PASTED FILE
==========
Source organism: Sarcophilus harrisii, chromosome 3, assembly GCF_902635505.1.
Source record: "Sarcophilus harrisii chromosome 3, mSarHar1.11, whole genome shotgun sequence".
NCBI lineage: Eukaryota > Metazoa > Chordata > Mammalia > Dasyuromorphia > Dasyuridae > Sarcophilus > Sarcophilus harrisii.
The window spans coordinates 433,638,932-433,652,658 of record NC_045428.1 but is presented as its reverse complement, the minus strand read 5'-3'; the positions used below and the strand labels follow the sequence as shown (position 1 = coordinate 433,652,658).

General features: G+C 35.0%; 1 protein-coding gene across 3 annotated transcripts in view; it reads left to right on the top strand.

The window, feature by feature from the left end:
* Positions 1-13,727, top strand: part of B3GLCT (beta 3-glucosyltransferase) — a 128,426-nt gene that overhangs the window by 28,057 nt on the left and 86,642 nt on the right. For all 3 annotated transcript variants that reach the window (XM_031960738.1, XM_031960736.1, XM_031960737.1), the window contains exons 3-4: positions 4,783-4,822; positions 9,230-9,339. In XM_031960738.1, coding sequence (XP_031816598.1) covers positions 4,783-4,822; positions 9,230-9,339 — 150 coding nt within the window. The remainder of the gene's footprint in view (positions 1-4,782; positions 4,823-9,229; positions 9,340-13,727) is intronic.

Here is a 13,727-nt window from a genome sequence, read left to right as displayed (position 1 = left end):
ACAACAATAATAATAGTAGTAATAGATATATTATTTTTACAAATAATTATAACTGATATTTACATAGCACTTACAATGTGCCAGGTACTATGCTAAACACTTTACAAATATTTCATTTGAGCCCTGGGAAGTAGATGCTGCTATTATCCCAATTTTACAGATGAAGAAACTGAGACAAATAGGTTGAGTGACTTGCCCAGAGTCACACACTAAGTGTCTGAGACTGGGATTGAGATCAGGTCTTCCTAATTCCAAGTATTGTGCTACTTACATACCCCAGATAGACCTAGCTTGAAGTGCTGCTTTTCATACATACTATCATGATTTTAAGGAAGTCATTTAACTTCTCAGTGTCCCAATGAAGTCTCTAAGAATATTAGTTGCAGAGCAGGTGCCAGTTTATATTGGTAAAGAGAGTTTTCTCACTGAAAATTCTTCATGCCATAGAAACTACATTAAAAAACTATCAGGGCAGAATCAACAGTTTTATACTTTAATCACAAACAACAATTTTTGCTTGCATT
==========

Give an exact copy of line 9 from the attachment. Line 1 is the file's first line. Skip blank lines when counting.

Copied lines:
ACAACAATAATAATAGTAGTAATAGATATATTATTTTTACAAATAATTATAACTGATATTTACATAGCACTTACAATGTGCCAGGTACTATGCTAAACACTTTACAAATATTTCATTTGAGCCCTGGGAAGTAGATGCTGCTATTATCCCAATTTTACAGATGAAGAAACTGAGACAAATAGGTTGAGTGACTTGCCCAGAGTCACACACTAAGTGTCTGAGACTGGGATTGAGATCAGGTCTTCCTAATTCCAAGTATTGTGCTACTTACATACCCCAGATAGACCTAGCTTGAAGTGCTGCTTTTCATACATACTATCATGATTTTAAGGAAGTCATTTAACTTCTCAGTGTCCCAATGAAGTCTCTAAGAATATTAGTTGCAGAGCAGGTGCCAGTTTATATTGGTAAAGAGAGTTTTCTCACTGAAAATTCTTCATGCCATAGAAACTACATTAAAAAACTATCAGGGCAGAATCAACAGTTTTATACTTTAATCACAAACAACAATTTTTGCTTGCATT